Schools face using budgets to fund free school meals

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Nearly a third of councils do not have enough money to pay for Free School Meals for all infants from September.

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Labour's analysis has revealed that some schools will have to help fund infant free school meals Photo Lucie Carlier

New analysis by the Labour party, obtained through a Freedom of Information request, reveals that 43 local authorities have not been provided with enough money by the Government to pay for the extension of Free School Meals from next term.

According to Labour, across 29 of these councils, there is a shortfall of at least £23 million in funding.

Kent has the biggest shortfall at more than £4 million, followed by Waltham Forest and Hampshire at around £3 million.

However, Labour says these figures could be even higher as 19 councils said they did not yet know whether Government funding would be sufficient.

The FOI also revealed that schools in some local authorities are having to fund the Universal Infant Free School Meals (UIFSM) out of their own budgets.

Somerset Council is requiring that schools with more than 150 pupils contribute £250,000, 25 per cent of the cost of improving kitchen facilities, so it can meet all the needs identified across the region.

Lambeth Council is making schools take a total of £150,000 from their own budgets to fund UIFSM, while Rutland County Council has revealed it only has enough money to fund meals in maintained schools, not academies.

Because of a deficit of kitchen and dining facilities in schools in Wiltshire, the council has said it does not think 19 schools will be in a position to provide cooked meals by September.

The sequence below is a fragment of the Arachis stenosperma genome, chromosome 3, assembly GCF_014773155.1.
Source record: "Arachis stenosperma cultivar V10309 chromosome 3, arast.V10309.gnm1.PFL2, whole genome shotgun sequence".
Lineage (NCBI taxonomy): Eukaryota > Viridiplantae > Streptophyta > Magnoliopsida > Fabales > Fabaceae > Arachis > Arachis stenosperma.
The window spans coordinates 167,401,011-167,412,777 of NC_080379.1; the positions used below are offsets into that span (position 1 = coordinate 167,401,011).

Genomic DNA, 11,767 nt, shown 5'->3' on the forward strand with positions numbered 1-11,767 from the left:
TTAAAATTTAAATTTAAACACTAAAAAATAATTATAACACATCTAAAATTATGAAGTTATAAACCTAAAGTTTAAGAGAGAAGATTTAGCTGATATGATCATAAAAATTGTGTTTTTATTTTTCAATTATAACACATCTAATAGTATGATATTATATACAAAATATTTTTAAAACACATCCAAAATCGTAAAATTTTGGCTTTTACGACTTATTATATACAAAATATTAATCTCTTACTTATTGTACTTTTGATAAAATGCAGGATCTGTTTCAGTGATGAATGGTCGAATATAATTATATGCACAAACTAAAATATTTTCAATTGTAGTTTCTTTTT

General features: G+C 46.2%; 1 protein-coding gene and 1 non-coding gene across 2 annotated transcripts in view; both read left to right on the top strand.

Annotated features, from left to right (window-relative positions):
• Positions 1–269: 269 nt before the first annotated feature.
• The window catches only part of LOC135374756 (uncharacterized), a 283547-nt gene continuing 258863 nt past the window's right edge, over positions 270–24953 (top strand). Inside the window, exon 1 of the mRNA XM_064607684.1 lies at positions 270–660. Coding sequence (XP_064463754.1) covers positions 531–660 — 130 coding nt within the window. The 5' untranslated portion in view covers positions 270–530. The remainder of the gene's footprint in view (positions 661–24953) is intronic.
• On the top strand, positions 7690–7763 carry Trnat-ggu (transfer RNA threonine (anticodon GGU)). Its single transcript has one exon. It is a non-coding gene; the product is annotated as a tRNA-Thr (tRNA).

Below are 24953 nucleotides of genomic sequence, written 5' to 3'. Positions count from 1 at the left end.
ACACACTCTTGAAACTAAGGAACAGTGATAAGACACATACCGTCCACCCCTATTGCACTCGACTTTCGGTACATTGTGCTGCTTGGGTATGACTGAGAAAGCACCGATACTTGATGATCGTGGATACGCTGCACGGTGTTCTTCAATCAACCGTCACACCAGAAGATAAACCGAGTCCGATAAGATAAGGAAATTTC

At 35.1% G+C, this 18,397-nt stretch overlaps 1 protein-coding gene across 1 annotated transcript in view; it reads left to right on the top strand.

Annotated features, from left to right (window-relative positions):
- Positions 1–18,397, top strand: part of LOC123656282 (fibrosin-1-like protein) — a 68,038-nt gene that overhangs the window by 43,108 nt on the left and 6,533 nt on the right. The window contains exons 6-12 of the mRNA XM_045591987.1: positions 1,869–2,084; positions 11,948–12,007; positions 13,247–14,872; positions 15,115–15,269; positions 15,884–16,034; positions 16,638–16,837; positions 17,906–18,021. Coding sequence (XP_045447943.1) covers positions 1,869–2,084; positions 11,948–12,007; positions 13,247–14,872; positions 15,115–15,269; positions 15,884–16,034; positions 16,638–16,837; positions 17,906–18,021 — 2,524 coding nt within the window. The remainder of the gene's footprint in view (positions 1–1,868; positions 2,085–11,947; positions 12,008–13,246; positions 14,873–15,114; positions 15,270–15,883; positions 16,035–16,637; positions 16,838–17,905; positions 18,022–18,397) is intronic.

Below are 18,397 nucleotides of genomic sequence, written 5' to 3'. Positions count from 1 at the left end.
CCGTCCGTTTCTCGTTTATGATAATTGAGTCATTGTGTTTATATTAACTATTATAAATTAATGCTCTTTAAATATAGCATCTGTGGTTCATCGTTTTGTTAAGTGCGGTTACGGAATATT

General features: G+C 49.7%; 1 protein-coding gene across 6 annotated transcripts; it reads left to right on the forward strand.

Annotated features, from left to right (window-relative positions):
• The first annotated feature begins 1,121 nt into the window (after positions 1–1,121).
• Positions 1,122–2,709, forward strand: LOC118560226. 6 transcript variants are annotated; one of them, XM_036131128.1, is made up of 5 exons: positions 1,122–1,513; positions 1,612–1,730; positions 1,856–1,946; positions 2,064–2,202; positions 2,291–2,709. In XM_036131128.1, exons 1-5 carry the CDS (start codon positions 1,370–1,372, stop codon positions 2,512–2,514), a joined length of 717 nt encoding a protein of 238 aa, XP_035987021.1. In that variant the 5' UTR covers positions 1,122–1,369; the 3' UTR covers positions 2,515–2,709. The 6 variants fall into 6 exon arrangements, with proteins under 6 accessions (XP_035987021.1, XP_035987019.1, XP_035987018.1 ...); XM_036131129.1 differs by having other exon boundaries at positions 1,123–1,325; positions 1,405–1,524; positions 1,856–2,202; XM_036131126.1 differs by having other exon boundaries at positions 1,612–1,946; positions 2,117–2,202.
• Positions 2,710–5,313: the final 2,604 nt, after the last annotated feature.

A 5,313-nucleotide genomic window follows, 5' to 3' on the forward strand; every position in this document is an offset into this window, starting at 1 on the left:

However, the Department for Education (DfE) has contested the figures, claiming that more than 99 per cent of schools are on track to deliver free school meals to all infants from this September.

A DfE spokesperson said, ‘ According to evidence collected from councils and schools, more than 99 per cent of schools are reporting to be on track to deliver this policy in September and we are confident it will be delivered on time.

‘Universal Free School Meals have already been shown to work in the pilot schemes run by the Department for Education and Department of Health in 2009. Indeed, schools have had longer to prepare for the introduction of Universal Infant Free School Meals this September than schools in those pilot areas had.

‘We are providing £150 million to improve school kitchens and dining facilities and an additional £22.5million to help smaller schools to provide these meals.’

Jeremy Boardman, head of children’s catering expertise at the Children’s Food trust, said, 'We know from working with schools across the country the majority are both ready to deliver Universal Infant Free School Meals for September and fully support the benefits to children of providing a healthy, nutritious meal every day. These benefits have been shown to include improvements in children’s educational attainment as well as their overall health and wellbeing.
 
'Of course there may be schools who still need support and the Advice Service, led by us and the Lead Association for Catering in Education (LACA), is available to provide this in the form of telephone support, face-to face-meetings with consultants and online information. We would of course encourage any schools or local authorities who are concerned about being ready for September to contact us'